We have another piece of data to add to the ever-growing library on attitudes to giving in the current economic climate. I have already blogged on Bluefrog’s qualitative research and the September RNLI study
As regular readers wil no doubt remember, ongoing Bluefrog qualitative research (amongst mid-value donors) is indicating that people intend to carry on supporting the charities they currently give to, but are reluctant to take on board new ones.
The RNLI research indicated that 21% of people would be slightly less likely to give and 11% would be much less likely to give.
We now have access to research undertaken by Ipsos MORI on behalf of St. Mungo’s in the first week of November, 2008. It presents a rather depressed attitude amongst consumers with over half of all those surveyed being very or fairly concerned about their financial situation and 17% seeing their money worries impacting negatively on their relationships with families and friends.
One of the questions asks what areas of expenditure have been reduced and are likely to be reduced over the next twelve months.
Giving to charity comes way down this list. Only 6% of respondents say they have cut giving with 5% expecting to be less generous in the next year (that’s a combined total of 9%). The research reports that people are more likely to spend less on the usual suspects of luxuries, take away meals, restaurants, haircuts and holidays. But interestingly, this study shows that even household food and heating are more likely to be in the firing line than charities.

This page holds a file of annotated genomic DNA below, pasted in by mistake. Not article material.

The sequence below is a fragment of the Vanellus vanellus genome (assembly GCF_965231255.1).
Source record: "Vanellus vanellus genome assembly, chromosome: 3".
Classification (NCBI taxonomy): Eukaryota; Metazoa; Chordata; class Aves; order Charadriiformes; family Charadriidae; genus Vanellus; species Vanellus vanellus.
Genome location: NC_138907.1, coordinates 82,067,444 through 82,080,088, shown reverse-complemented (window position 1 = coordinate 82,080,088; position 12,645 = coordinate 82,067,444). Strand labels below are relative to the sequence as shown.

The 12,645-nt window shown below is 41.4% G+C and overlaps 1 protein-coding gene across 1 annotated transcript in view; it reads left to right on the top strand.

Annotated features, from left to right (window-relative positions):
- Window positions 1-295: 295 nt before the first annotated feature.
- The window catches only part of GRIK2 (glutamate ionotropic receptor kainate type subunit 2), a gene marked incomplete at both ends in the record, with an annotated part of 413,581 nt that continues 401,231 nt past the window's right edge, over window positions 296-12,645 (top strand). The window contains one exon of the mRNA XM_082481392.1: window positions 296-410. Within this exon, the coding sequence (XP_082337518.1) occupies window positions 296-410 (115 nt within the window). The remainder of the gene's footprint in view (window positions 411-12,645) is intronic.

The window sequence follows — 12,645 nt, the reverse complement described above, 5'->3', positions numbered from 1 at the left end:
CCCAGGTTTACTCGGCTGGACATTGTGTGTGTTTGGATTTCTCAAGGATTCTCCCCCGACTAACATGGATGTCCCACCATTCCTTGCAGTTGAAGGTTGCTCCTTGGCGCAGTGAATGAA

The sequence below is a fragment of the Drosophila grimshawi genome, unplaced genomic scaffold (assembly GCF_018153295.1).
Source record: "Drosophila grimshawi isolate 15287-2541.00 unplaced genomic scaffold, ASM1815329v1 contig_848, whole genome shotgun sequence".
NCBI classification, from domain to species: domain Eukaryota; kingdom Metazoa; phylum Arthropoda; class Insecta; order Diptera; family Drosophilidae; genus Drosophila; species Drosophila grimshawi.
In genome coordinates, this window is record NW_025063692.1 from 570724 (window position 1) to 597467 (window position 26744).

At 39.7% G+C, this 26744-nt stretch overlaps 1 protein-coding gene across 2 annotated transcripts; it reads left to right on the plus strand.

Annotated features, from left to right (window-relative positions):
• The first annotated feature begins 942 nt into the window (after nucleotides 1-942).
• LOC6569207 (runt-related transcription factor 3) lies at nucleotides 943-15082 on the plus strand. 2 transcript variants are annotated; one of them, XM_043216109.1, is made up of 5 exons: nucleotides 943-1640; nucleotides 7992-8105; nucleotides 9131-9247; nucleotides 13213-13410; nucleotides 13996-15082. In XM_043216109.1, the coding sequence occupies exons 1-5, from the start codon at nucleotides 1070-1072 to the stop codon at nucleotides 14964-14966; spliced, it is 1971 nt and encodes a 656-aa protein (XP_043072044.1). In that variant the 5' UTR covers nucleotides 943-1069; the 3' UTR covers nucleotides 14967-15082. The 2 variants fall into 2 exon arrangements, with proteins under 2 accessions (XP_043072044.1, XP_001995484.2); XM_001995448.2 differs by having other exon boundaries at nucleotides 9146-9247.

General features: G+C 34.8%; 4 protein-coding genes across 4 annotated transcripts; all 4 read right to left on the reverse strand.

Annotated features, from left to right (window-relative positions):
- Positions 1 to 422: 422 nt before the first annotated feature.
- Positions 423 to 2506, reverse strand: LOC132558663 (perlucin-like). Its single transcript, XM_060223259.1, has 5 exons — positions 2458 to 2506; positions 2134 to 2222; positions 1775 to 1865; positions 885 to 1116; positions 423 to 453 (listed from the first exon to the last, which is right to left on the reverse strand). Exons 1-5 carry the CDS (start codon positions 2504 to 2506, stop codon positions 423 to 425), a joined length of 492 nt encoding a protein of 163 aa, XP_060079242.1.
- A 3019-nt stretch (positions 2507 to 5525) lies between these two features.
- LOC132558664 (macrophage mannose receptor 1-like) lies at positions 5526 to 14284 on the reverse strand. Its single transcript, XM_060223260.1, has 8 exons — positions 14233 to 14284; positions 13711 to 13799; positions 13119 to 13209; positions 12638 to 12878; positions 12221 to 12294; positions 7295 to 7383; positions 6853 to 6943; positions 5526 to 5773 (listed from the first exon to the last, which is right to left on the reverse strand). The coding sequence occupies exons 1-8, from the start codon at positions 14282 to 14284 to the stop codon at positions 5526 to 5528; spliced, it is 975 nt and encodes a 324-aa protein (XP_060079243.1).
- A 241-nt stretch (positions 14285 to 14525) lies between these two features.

It would be fascinating to see how this attitude pans across age and social classifications, but when research like this is shared free of charge, you have to take what you are given.
The figures do seem very positive (was getting respondents to read out their answers the best technique to use?), but when I worked at the YMCA in the days of Black Monday and Black Wednesday, we found that people maintained and often increased their giving in a very tough time. To my mind, giving isn’t a luxury. We give to charity for deep emotional reasons and perhaps as fundraisers we should not be so frightened about what lies ahead. If we treat our donors in a way that engages
and empowers them – on their terms – they won’t let us down.
Bluefrog is also undertaking a quantitative study that focuses directly on the difference in attitudes to giving to current and new charities which will be published next week through this blog and through the main Bluefrog site.